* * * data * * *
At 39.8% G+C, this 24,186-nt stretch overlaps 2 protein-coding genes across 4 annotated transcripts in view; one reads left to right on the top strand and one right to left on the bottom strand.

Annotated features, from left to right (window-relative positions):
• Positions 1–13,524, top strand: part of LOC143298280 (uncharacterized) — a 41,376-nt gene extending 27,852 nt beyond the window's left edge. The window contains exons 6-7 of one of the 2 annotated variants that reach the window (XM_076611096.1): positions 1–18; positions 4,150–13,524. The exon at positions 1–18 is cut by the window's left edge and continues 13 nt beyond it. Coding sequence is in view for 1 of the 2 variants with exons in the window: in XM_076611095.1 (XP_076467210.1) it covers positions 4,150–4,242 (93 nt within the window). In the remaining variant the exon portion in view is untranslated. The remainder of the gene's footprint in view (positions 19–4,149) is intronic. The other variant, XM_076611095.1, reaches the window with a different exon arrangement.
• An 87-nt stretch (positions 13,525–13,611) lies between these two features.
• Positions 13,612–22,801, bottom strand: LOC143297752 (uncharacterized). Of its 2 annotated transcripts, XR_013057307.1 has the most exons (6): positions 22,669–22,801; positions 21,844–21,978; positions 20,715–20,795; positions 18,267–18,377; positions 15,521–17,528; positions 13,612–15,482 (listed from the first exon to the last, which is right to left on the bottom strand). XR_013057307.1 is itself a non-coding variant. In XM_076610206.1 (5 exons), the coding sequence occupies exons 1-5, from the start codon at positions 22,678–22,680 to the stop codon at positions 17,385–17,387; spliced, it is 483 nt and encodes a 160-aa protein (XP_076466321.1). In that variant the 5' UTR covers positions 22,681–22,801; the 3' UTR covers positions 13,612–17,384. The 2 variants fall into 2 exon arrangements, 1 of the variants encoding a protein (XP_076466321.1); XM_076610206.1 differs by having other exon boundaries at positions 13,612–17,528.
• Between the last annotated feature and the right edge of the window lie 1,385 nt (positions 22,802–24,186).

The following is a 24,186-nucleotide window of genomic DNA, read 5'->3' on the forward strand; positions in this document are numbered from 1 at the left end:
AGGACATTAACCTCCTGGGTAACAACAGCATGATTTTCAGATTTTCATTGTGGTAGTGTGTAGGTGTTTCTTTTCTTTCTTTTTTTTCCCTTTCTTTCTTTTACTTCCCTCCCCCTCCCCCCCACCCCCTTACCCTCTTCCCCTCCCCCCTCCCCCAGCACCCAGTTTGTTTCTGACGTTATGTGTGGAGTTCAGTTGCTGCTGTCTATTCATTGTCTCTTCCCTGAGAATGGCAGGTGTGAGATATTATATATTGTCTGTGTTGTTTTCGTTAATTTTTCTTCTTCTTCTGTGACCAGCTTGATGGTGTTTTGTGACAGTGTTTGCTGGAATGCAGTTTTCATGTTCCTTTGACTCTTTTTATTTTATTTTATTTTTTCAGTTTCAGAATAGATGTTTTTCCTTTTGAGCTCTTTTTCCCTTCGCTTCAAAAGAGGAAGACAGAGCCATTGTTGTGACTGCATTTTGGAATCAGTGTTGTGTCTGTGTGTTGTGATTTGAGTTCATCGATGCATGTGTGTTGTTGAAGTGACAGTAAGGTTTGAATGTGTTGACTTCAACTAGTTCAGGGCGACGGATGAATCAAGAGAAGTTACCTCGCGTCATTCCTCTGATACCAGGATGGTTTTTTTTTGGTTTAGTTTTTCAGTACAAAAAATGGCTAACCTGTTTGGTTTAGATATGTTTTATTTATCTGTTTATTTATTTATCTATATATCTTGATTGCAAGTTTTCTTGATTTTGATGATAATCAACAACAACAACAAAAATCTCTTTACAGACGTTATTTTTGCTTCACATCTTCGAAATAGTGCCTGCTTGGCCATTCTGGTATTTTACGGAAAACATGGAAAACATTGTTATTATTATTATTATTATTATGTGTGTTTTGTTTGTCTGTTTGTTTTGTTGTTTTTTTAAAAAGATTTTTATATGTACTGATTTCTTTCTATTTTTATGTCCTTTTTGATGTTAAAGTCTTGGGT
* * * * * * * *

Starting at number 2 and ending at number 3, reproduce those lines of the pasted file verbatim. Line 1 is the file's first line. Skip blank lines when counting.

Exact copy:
Annotated features, from left to right (window-relative positions):
• Positions 1–13,524, top strand: part of LOC143298280 (uncharacterized) — a 41,376-nt gene extending 27,852 nt beyond the window's left edge. The window contains exons 6-7 of one of the 2 annotated variants that reach the window (XM_076611096.1): positions 1–18; positions 4,150–13,524. The exon at positions 1–18 is cut by the window's left edge and continues 13 nt beyond it. Coding sequence is in view for 1 of the 2 variants with exons in the window: in XM_076611095.1 (XP_076467210.1) it covers positions 4,150–4,242 (93 nt within the window). In the remaining variant the exon portion in view is untranslated. The remainder of the gene's footprint in view (positions 19–4,149) is intronic. The other variant, XM_076611095.1, reaches the window with a different exon arrangement.